Mobility as a Service (MaaS) is the integration of different forms of transport into a single mobility service accessible on demand, and is seen by many as the future of transport. If fully realised it will be possible to travel from A to B – even cross-border – using one digital ticket that exists on multiple devices. One organisation looking to unlock that system and make it accessible to all is MaaS Alliance, a public-private partnership that includes easymile, the Finnish Transport Agency and Ertico.
Now, for this week’s 5 Minutes With, SmartRail World features an individual helping lead the charge for better mobility, the senior manager at Ertico for Clean & Urban Mobility, and also a senior manager at MaaS Alliance, Piia Karjalainen. Piia has had a varied career in the transport industry and explains to Dave Songer that it’s never been so exciting to work in, now that technology plays such a vital role. She gave her time to talk more about why previous parliamentary and governmental roles have helped her at MaaS Alliance, where her favourite rail journey is in the world and what she’s looking forward to most at this year's SmartRail.
Piia Karjalainen (PK): I have been working for the transport industry for some time already (my entire career, to be precise) and now – thanks to digitalisation – suddenly the industry has become a really interesting and dynamic industry and I’m extremely happy to be part of this new wave. I’m a true believer in Mobility as a Service (MaaS) and feel privileged to be able to work with the whole MaaS Alliance community in order to improve the customer experience, as well as efficiency and sustainability of our everyday mobility.
(DS): What does your role at MaaS Alliance entail?
(PK): MaaS Alliance is still quite a small association, so I’m responsible for supporting our members and board in all daily management activities – from membership management to events and from policy recommendations to communication. In order to do so, I, of course, follow the development of the mobility sector as widely as possible.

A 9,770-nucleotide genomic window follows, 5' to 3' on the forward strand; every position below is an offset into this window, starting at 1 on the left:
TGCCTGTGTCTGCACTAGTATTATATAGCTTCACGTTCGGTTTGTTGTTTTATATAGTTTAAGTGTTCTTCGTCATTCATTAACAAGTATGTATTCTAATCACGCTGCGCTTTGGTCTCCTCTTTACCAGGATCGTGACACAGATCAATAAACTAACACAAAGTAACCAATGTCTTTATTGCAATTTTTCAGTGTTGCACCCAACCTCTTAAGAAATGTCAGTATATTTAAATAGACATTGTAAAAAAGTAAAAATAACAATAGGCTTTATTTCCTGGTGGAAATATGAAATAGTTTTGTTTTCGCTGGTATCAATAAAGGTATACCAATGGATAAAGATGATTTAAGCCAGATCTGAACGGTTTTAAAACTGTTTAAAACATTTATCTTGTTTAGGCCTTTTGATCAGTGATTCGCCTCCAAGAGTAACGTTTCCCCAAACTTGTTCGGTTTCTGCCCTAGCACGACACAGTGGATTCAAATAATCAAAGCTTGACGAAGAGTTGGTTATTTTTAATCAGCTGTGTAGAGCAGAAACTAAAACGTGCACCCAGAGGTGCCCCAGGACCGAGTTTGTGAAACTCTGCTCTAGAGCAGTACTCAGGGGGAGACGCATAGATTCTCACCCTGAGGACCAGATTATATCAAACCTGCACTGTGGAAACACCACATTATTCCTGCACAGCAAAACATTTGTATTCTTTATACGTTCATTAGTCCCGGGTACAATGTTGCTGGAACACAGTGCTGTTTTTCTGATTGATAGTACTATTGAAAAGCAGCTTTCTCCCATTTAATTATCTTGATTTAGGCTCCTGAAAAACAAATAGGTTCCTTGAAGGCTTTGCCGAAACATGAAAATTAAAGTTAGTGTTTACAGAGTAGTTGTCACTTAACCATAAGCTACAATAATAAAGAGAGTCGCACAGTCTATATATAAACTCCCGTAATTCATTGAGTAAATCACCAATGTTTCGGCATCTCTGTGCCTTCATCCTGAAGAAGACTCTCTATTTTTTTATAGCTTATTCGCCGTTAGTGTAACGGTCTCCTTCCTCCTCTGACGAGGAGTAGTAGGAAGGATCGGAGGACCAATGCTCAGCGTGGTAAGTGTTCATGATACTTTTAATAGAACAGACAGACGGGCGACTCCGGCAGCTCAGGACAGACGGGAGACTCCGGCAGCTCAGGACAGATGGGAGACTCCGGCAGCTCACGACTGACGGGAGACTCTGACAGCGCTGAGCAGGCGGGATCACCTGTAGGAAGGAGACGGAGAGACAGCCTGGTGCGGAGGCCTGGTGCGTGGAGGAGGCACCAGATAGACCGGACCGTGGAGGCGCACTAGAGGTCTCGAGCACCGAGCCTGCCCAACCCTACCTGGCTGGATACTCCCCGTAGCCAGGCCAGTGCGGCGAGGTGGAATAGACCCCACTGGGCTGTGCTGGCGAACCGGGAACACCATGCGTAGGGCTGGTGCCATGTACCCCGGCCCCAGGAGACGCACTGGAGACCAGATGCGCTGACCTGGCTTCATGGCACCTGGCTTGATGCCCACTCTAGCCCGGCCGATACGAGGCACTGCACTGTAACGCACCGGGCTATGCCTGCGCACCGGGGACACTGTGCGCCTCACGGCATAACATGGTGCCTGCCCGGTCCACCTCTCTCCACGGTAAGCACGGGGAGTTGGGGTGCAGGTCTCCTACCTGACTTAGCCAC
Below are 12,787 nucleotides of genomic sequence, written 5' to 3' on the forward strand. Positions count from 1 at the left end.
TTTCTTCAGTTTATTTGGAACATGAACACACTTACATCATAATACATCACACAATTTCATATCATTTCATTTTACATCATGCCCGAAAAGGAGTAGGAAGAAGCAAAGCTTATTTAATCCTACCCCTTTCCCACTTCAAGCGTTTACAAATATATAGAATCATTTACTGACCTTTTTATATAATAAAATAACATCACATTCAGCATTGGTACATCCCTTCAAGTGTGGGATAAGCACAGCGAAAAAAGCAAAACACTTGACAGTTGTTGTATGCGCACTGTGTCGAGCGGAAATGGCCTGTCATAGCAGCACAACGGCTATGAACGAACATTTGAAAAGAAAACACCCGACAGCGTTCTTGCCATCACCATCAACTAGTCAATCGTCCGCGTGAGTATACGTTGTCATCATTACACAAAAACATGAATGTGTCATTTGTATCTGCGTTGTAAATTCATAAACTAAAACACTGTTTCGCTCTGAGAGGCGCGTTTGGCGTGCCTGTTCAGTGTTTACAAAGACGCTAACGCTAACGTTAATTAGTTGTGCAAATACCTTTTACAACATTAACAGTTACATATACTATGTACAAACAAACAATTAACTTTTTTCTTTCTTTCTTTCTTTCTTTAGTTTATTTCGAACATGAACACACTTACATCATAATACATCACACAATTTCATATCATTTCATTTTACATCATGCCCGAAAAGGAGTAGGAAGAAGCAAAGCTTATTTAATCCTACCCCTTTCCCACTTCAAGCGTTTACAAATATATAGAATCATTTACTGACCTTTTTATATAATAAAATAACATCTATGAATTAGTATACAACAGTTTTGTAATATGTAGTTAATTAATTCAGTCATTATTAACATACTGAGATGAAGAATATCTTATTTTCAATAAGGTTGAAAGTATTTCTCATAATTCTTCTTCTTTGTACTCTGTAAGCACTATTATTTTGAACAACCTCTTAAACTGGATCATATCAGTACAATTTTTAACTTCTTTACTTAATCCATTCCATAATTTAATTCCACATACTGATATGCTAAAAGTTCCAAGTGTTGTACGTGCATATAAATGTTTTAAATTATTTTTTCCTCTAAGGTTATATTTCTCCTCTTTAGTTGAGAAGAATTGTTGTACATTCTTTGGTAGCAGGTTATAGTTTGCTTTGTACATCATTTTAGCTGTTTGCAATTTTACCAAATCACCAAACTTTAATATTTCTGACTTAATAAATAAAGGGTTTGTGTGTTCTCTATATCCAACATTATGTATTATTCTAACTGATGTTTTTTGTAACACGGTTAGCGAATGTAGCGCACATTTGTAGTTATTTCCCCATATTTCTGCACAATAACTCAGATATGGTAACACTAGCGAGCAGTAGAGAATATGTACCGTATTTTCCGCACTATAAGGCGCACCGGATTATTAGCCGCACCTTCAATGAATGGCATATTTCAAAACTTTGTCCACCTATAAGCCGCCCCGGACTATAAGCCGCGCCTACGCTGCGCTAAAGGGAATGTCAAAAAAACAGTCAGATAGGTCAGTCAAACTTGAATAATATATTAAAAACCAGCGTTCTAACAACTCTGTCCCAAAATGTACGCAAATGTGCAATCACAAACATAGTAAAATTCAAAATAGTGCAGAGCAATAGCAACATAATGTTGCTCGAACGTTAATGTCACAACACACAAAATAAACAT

(DS): What is the organisation’s focus for 2018 – can you provide some details?
(PK): The European Commission announced the year 2018 to be the Year of Multimodality which gives us strong support for further development of MaaS services, being multimodal by nature. As one of our priorities for 2018, MaaS companies and representatives of regulatory bodies established a working group under the MaaS Alliance to draft the ‘Bill of rights’ for MaaS users. This group is working together to set up a framework for the service promise and customer expectations in order to ensure an entirely smooth and secure travel experience for users in the multimodal travel chain. The Bill of Rights is expected to be presented and launched at the ITS World Congress in Copenhagen, in September 2018. In addition to that, our working groups are constantly supporting our members to find the most suitable business and governance models and also developing principles of data sharing. This year we’re also aiming to extend our network and partnerships beyond the European market area.
(DS): To what extent have your previous European Parliament position and governmental roles helped you at MaaS Alliance?
(PK): For an organisation based in Brussels, it’s necessary to understand how the EU and policymaking here works: what is hot and what is not in Brussels. Also, the years I spent in the Finnish Transport Ministry were really exciting and already back then I was part of our MaaS task force, supporting the early development of Mobility as a Service, the first steps of the MaaS industry and initiating the comprehensive modernisation of the Finnish transport policy to make it fit for the digital era. I’m happy I’ve been able to be part of the movement from the very beginning. It has been quite amazing how rapidly everything has developed.
(DS): You wrote this year that MaaS’s aim is to integrate public and private modes of transport that previously competed for business. How do you think this can be done most effectively?